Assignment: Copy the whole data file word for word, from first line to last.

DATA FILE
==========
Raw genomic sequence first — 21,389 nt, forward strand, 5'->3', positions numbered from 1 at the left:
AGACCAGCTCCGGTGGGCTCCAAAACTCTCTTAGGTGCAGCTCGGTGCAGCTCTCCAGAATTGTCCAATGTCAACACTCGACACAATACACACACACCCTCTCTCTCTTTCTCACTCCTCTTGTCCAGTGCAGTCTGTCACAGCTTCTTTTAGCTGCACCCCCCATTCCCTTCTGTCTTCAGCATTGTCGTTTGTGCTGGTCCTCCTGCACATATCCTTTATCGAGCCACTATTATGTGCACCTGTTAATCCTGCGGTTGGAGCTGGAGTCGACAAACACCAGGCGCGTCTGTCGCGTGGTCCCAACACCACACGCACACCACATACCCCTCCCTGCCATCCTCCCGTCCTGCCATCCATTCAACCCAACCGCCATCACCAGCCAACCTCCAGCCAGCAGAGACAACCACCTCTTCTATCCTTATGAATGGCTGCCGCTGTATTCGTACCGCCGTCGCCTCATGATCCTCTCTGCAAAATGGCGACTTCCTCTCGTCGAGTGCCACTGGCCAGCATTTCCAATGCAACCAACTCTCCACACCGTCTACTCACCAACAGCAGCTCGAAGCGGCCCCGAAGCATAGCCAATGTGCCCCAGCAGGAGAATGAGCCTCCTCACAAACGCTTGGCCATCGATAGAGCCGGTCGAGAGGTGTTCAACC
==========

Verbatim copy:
Raw genomic sequence first — 21,389 nt, forward strand, 5'->3', positions numbered from 1 at the left:
AGACCAGCTCCGGTGGGCTCCAAAACTCTCTTAGGTGCAGCTCGGTGCAGCTCTCCAGAATTGTCCAATGTCAACACTCGACACAATACACACACACCCTCTCTCTCTTTCTCACTCCTCTTGTCCAGTGCAGTCTGTCACAGCTTCTTTTAGCTGCACCCCCCATTCCCTTCTGTCTTCAGCATTGTCGTTTGTGCTGGTCCTCCTGCACATATCCTTTATCGAGCCACTATTATGTGCACCTGTTAATCCTGCGGTTGGAGCTGGAGTCGACAAACACCAGGCGCGTCTGTCGCGTGGTCCCAACACCACACGCACACCACATACCCCTCCCTGCCATCCTCCCGTCCTGCCATCCATTCAACCCAACCGCCATCACCAGCCAACCTCCAGCCAGCAGAGACAACCACCTCTTCTATCCTTATGAATGGCTGCCGCTGTATTCGTACCGCCGTCGCCTCATGATCCTCTCTGCAAAATGGCGACTTCCTCTCGTCGAGTGCCACTGGCCAGCATTTCCAATGCAACCAACTCTCCACACCGTCTACTCACCAACAGCAGCTCGAAGCGGCCCCGAAGCATAGCCAATGTGCCCCAGCAGGAGAATGAGCCTCCTCACAAACGCTTGGCCATCGATAGAGCCGGTCGAGAGGTGTTCAACC